4. other expenses and reimbursements in relation to a product or fund;
    5. amounts paid or payable for investing in the assets of the fund;
    6. amounts deducted from a common fund by way of fees, costs, charges or expenses, including:
      1. amounts retrieved by an external fund manager or a product issuer; and
      2. amounts deducted from returns before allocation to the fund;
    7. estimated performance fees (an amount paid or payable, calculated by reference to the performance of a product or fund);
    8. any other investment – related expenses and reimbursements, including any associated with custodial arrangements.

      and excluding:

    1. a contribution fee (an amount paid or payable against the initial, and any subsequent, contributions made into a product by or for a retail client for the product);
    2. transactional and operational costs;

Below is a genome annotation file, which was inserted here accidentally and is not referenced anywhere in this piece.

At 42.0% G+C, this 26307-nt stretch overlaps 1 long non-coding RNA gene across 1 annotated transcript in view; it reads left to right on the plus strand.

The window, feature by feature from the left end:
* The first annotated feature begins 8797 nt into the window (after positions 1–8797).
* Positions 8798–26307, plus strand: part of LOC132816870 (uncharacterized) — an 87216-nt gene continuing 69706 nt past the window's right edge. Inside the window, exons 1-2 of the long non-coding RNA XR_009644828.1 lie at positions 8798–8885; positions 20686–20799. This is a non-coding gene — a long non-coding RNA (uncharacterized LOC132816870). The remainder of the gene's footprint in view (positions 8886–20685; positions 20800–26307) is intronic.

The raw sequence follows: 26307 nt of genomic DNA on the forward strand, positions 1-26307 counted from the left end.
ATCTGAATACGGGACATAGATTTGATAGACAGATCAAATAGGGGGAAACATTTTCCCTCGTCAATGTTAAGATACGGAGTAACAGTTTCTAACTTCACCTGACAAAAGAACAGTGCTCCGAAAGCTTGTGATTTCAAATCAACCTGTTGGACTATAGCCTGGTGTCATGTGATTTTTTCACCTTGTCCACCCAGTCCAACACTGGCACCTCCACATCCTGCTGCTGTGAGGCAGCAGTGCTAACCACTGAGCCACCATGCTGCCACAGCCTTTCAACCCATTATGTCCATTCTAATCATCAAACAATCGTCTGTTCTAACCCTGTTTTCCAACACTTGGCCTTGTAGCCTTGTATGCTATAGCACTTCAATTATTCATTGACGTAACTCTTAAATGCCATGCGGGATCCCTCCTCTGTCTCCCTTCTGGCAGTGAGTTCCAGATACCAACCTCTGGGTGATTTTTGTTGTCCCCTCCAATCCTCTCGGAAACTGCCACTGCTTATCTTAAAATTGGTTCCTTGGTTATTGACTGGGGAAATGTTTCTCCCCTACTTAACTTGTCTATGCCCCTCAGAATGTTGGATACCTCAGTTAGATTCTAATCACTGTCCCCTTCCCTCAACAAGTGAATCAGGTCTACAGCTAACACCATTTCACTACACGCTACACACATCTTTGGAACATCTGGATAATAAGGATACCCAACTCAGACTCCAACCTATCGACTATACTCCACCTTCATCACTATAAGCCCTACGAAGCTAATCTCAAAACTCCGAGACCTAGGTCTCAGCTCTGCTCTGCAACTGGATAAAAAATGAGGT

3. an additional service fee (adviser service fees, special request fees and switching fees);
    4. an establishment fee (means an amount paid or payable for the establishment of a client’s interest in a product);
    5. a switching fee (means an amount paid or payable when a product holder transfers all or part of the product holder’s interest in the financial product from one investment option to another);
    6. a termination fee (means an amount paid or payable on the disposal of all interests held in a financial product);
    7. a withdrawal fee (means an amount, other than a termination fee, paid or payable in respect of: a withdrawal; or the disposal of an interest in a product;
    8. costs (related to a specific asset or activity to produce income) that an investor would incur if he or she invested directly in the asset;
    9. incidental fees (means costs or amounts, other than costs or fees defined in this clause, that are: paid or payable in relation to the product; and not material to a retail client’s decision to acquire, hold or dispose of his or her interest in the product).

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  2. Clause 104:
    1. defines Indirect Cost Ratio (ICR) as the ratio of the fund’s management costs, that are not deducted directly from a member’s or product holder’s account, to the fund’s total average net assets.